What makes a religious person radicalized?
Church, secular leaders explore traits leading to radical behavior
SAN ANTONIO – How do you define radical? What does it mean to radicalize -- or to be radicalized?
Does it draw images of a person with a head covering, long robe and a machine gun in tow? Is it a less dramatic situation: A church leader whose radical ways are intended for good, rather than evil?
However you interpret that word, there is no doubt it has played a major role in the global 21st Century.
When the shooting in San Bernardino happened late last year, Americans once again gasped at the horror of such an atrocity. Fourteen people were killed and 22 others were seriously injured.
At the center of the shooting spree and attempted bomb attack were a young married couple who, according to those who knew them, never exhibited signs that they could plot such a terror.
The FBI’s investigation revealed that the perpetrators -- Syed Rizwan Farook and Tashfeen Malik -- were “homegrown violent extremists” who were inspired by foreign terrorist organizations.
In the media coverage that ensued after the attack, the pair was described as radical. The question of how they became “radicalized" — whether through their travels and studies abroad and in the U.S. or via other means — became central to the narrative that followed.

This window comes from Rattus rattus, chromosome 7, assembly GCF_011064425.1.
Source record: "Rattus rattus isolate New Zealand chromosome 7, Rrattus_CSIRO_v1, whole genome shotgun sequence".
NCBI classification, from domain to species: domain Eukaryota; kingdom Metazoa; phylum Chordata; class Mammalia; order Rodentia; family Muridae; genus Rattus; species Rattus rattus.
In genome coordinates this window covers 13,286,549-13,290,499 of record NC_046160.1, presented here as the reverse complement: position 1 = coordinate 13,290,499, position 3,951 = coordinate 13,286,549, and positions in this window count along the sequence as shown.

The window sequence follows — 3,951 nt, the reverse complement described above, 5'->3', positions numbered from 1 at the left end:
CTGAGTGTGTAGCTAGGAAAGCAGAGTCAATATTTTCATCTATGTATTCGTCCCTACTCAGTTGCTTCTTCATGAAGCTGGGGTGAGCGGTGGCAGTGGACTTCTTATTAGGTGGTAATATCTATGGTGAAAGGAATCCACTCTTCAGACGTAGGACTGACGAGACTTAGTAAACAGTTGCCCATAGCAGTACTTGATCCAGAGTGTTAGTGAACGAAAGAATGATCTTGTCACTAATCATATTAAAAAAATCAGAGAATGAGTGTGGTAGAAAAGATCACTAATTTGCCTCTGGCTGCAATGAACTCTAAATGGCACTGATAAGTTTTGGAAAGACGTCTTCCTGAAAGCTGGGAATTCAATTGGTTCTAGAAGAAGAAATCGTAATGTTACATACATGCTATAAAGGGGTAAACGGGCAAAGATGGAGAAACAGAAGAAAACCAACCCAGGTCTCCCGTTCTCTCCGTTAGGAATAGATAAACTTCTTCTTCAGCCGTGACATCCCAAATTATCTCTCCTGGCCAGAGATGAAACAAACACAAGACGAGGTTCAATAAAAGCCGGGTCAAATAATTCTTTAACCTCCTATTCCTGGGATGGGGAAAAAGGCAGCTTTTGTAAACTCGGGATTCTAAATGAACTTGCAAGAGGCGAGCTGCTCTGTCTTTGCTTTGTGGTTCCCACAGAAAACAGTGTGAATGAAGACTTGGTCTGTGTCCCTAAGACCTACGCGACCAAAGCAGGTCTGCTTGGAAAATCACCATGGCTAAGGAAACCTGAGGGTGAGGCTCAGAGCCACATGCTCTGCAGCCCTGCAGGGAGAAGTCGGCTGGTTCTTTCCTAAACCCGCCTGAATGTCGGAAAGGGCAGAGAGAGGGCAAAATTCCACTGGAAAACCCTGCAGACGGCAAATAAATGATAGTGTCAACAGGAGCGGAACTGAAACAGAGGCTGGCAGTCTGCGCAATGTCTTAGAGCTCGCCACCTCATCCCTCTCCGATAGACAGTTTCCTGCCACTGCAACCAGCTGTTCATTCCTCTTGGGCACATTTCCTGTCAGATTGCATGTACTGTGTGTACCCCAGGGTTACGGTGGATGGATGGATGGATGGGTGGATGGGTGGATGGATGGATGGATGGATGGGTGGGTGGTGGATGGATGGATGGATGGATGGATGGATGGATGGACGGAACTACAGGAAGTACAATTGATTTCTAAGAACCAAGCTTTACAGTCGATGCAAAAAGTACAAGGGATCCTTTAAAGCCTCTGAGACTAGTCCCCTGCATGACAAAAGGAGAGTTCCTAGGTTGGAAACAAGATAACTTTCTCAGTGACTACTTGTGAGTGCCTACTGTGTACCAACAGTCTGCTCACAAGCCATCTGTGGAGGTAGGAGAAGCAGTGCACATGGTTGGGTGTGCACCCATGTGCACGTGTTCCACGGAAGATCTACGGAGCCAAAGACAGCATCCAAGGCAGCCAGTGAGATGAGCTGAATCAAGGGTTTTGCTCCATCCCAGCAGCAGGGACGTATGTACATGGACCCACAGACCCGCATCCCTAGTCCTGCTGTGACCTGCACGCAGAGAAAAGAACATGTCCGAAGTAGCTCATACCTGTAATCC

So what is radicalization and radicalism and what causes a person to become radicalized?
Radicalization vs. radicalism
Radicalization is the process by which a person or group comes to adopt increasingly extreme political, social, or religious ideals and aspirations that reject or undermine the status quo, or rejects and/or undermines contemporary ideas and expressions of freedom of choice. It’s argued that becoming radicalized doesn’t necessarily lead to violence.
Radicalism is more political in nature and denotes political principles focused on altering social structures through revolutionary means and changing value systems in fundamental ways.
What’s the difference?
In Communication Currents, a publication of the National Communication Association, Dr. Jonathan Edwards, an instructor at the University of South Carolina, studied the words radical, radicalization and radicalized. He used congressional hearings that took place between 2011 and 2012 as his case study.
With a tool called polyptoton, which is used to determine a meaning of a word that’s used in different contexts, Edwards found that the word “radical” is rarely used to describe individuals and when it is, it’s associated with a choice that they made.
“Radicals may be bad people, they may be dangerous fanatics, but they choose to act,” Edwards wrote.
But throughout the hearings, Edwards said it was implied that radicalized individuals do not guide their own changes in political belief or affiliation with a particular religion.
“Unlike the radical who chooses,” said Edwards, “those who are being radicalized are presented as somehow alienated from their choices and thus, among other consequences, they have no right to defend those choices or speak on their own behalf.”
The FBI concluded that Farook had become radicalized over several years before the attack, consuming “poison on the Internet,” according to FBI Director James Comey, and expressing a commitment to jihadism. They were inspired -- but not directed — by foreign terrorist organizations, the FBI said.